The musical documentary Days of Pride was based on the memories of New Bradwell resident Hawtin Mundy, focusing on the Great War of 1914-18. It was first staged at Stantonbury in 1981, and revived in 1994 with the addition of Kevin Adams’ new song to provide a powerful and poignant finale – an anthem commemorating the thousands who died in the conflict.
Kevin says: ‘There was euphoria about enlisting to fight in the war: as Hawtin Mundy says, young men wanted to join in before it was too late.’
As soon as the war started, all the youth of the nation flocked to join - because you was taught it at school. Everyone was taught history, geography which proved as in the old sayings, ‘Britannia rules the waves… the sun never sets on the British Empire’ – and you was big King Dicks. You was taught that you owned the world practically and everyone simply joined up in crowds… I was twenty. It was a novelty, I looked forward to it because after serving an apprenticeship in the railways, I’d got to go away – but to go to a war, it seemed magnificent.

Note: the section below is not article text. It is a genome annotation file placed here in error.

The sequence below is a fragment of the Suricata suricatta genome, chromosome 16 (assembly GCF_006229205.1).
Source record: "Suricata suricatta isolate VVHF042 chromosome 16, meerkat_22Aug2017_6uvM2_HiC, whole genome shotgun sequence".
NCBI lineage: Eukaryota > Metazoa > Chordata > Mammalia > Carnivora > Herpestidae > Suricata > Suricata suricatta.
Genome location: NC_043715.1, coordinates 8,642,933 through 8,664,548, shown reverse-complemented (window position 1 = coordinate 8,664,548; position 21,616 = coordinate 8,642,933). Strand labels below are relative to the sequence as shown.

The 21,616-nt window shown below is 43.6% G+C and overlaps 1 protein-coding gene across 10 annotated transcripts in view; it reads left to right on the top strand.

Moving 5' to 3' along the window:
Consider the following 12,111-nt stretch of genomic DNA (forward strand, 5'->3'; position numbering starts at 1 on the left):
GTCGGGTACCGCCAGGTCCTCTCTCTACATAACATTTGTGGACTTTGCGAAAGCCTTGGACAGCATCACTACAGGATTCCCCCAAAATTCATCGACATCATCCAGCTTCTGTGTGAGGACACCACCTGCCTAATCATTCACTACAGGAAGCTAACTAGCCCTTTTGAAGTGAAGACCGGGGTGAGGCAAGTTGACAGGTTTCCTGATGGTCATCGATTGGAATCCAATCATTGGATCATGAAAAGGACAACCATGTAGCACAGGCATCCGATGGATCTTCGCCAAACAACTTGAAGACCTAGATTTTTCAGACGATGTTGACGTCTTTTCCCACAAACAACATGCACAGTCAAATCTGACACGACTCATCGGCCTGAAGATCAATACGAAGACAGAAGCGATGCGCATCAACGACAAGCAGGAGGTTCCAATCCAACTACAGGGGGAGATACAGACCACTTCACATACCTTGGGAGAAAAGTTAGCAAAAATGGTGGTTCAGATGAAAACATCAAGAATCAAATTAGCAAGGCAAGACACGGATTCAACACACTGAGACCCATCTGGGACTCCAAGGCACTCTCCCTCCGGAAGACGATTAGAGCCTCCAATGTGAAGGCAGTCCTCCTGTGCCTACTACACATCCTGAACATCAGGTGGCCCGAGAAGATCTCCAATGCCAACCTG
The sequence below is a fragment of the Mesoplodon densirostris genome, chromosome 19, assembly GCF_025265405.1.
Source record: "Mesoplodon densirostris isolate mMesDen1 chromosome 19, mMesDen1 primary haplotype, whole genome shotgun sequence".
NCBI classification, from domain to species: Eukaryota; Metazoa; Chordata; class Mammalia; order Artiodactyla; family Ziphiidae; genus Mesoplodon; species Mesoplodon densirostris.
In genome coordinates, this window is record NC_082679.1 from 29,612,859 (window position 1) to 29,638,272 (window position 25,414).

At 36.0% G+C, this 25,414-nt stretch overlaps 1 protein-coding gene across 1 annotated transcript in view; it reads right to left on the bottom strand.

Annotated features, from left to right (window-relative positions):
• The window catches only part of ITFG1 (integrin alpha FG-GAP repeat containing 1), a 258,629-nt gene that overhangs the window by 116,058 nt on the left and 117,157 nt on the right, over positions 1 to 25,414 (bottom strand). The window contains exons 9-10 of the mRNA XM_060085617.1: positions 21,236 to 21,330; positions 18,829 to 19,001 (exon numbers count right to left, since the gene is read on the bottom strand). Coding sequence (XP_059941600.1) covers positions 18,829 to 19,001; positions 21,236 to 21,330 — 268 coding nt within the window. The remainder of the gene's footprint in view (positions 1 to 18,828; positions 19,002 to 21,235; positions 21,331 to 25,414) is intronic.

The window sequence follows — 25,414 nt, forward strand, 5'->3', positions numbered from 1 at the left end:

(Hawtin Mundy LAMK 1981)
There was about two or three hundred from the Railway Works and all around North Bucks – they put a special train on and took us all to Oxford.
(Frank Ellison Gillard LAMK 1981)
‘The last verse,’ says Kevin, ‘is directly from Hawtin.’
When I got old, me old darling and me, we had a ticket to go to the Albert Hall to the Remembrance Day Service on 11th November. When they dimmed the lights and the poppies began to fall, there was a loud clear voice:
They shall grow not old as we that are left grow old, Age shall not weary them nor the years condemn,
At the going down of the sun and in the morning,
We will remember them.
Now, remember who? I'll leave you to judge that.
(Hawtin Mundy 1981)
Images and interview extracts from LAMK archive.
The song is featured on on the Living Archive Band’s album All That’s Changed Vol 1 (LAMK)